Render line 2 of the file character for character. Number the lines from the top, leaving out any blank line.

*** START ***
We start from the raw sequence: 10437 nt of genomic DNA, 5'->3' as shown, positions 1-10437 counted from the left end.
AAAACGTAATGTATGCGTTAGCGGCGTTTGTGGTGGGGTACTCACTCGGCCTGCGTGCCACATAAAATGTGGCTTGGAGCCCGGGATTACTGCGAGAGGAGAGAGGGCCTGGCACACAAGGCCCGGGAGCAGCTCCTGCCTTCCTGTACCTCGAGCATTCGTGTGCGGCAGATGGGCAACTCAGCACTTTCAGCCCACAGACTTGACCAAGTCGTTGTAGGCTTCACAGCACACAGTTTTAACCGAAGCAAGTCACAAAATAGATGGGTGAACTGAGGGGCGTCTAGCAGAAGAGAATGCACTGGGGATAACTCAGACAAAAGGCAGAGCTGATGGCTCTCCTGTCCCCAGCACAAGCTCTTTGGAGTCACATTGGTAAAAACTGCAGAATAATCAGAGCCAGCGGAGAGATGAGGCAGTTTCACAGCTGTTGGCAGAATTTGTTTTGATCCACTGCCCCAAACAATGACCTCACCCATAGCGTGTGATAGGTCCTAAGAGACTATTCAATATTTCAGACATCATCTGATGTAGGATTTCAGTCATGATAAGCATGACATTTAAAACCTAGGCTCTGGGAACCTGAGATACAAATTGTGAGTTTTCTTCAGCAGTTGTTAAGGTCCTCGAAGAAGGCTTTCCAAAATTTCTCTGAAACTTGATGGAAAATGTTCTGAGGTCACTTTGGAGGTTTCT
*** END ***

AAAACGTAATGTATGCGTTAGCGGCGTTTGTGGTGGGGTACTCACTCGGCCTGCGTGCCACATAAAATGTGGCTTGGAGCCCGGGATTACTGCGAGAGGAGAGAGGGCCTGGCACACAAGGCCCGGGAGCAGCTCCTGCCTTCCTGTACCTCGAGCATTCGTGTGCGGCAGATGGGCAACTCAGCACTTTCAGCCCACAGACTTGACCAAGTCGTTGTAGGCTTCACAGCACACAGTTTTAACCGAAGCAAGTCACAAAATAGATGGGTGAACTGAGGGGCGTCTAGCAGAAGAGAATGCACTGGGGATAACTCAGACAAAAGGCAGAGCTGATGGCTCTCCTGTCCCCAGCACAAGCTCTTTGGAGTCACATTGGTAAAAACTGCAGAATAATCAGAGCCAGCGGAGAGATGAGGCAGTTTCACAGCTGTTGGCAGAATTTGTTTTGATCCACTGCCCCAAACAATGACCTCACCCATAGCGTGTGATAGGTCCTAAGAGACTATTCAATATTTCAGACATCATCTGATGTAGGATTTCAGTCATGATAAGCATGACATTTAAAACCTAGGCTCTGGGAACCTGAGATACAAATTGTGAGTTTTCTTCAGCAGTTGTTAAGGTCCTCGAAGAAGGCTTTCCAAAATTTCTCTGAAACTTGATGGAAAATGTTCTGAGGTCACTTTGGAGGTTTCT